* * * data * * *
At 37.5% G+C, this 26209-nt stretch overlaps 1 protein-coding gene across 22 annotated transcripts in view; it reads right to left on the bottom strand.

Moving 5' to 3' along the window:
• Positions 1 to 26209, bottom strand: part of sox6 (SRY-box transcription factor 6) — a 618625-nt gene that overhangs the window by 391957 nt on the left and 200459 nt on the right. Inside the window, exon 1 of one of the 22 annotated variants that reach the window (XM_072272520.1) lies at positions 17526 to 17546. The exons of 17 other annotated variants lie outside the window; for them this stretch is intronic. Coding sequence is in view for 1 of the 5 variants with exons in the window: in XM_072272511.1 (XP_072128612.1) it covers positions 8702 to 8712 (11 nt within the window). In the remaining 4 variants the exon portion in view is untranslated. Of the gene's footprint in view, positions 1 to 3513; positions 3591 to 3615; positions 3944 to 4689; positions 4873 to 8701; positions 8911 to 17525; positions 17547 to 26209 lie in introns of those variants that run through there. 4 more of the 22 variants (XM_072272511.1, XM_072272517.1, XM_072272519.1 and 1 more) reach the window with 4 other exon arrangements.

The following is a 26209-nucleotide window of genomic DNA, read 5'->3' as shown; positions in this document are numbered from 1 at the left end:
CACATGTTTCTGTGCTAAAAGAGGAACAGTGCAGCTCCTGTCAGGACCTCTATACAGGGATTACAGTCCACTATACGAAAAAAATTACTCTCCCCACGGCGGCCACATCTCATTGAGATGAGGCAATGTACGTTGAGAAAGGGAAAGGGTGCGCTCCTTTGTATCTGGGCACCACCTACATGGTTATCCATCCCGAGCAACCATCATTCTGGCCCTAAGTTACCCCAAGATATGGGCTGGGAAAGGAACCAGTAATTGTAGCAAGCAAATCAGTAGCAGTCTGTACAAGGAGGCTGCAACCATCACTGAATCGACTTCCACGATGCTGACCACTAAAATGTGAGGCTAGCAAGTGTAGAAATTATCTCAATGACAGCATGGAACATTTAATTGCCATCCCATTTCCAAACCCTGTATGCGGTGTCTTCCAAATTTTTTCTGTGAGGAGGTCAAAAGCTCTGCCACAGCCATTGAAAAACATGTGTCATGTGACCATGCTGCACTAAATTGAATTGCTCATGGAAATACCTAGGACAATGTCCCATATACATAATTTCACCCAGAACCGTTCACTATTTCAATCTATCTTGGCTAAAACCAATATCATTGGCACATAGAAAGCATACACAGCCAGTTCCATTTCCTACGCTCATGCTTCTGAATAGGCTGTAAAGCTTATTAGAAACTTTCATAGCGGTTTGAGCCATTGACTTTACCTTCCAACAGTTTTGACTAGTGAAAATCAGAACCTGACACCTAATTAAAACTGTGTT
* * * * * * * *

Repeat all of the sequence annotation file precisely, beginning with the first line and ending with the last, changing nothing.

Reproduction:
At 37.5% G+C, this 26209-nt stretch overlaps 1 protein-coding gene across 22 annotated transcripts in view; it reads right to left on the bottom strand.

Moving 5' to 3' along the window:
• Positions 1 to 26209, bottom strand: part of sox6 (SRY-box transcription factor 6) — a 618625-nt gene that overhangs the window by 391957 nt on the left and 200459 nt on the right. Inside the window, exon 1 of one of the 22 annotated variants that reach the window (XM_072272520.1) lies at positions 17526 to 17546. The exons of 17 other annotated variants lie outside the window; for them this stretch is intronic. Coding sequence is in view for 1 of the 5 variants with exons in the window: in XM_072272511.1 (XP_072128612.1) it covers positions 8702 to 8712 (11 nt within the window). In the remaining 4 variants the exon portion in view is untranslated. Of the gene's footprint in view, positions 1 to 3513; positions 3591 to 3615; positions 3944 to 4689; positions 4873 to 8701; positions 8911 to 17525; positions 17547 to 26209 lie in introns of those variants that run through there. 4 more of the 22 variants (XM_072272511.1, XM_072272517.1, XM_072272519.1 and 1 more) reach the window with 4 other exon arrangements.

The following is a 26209-nucleotide window of genomic DNA, read 5'->3' as shown; positions in this document are numbered from 1 at the left end:
CACATGTTTCTGTGCTAAAAGAGGAACAGTGCAGCTCCTGTCAGGACCTCTATACAGGGATTACAGTCCACTATACGAAAAAAATTACTCTCCCCACGGCGGCCACATCTCATTGAGATGAGGCAATGTACGTTGAGAAAGGGAAAGGGTGCGCTCCTTTGTATCTGGGCACCACCTACATGGTTATCCATCCCGAGCAACCATCATTCTGGCCCTAAGTTACCCCAAGATATGGGCTGGGAAAGGAACCAGTAATTGTAGCAAGCAAATCAGTAGCAGTCTGTACAAGGAGGCTGCAACCATCACTGAATCGACTTCCACGATGCTGACCACTAAAATGTGAGGCTAGCAAGTGTAGAAATTATCTCAATGACAGCATGGAACATTTAATTGCCATCCCATTTCCAAACCCTGTATGCGGTGTCTTCCAAATTTTTTCTGTGAGGAGGTCAAAAGCTCTGCCACAGCCATTGAAAAACATGTGTCATGTGACCATGCTGCACTAAATTGAATTGCTCATGGAAATACCTAGGACAATGTCCCATATACATAATTTCACCCAGAACCGTTCACTATTTCAATCTATCTTGGCTAAAACCAATATCATTGGCACATAGAAAGCATACACAGCCAGTTCCATTTCCTACGCTCATGCTTCTGAATAGGCTGTAAAGCTTATTAGAAACTTTCATAGCGGTTTGAGCCATTGACTTTACCTTCCAACAGTTTTGACTAGTGAAAATCAGAACCTGACACCTAATTAAAACTGTGTT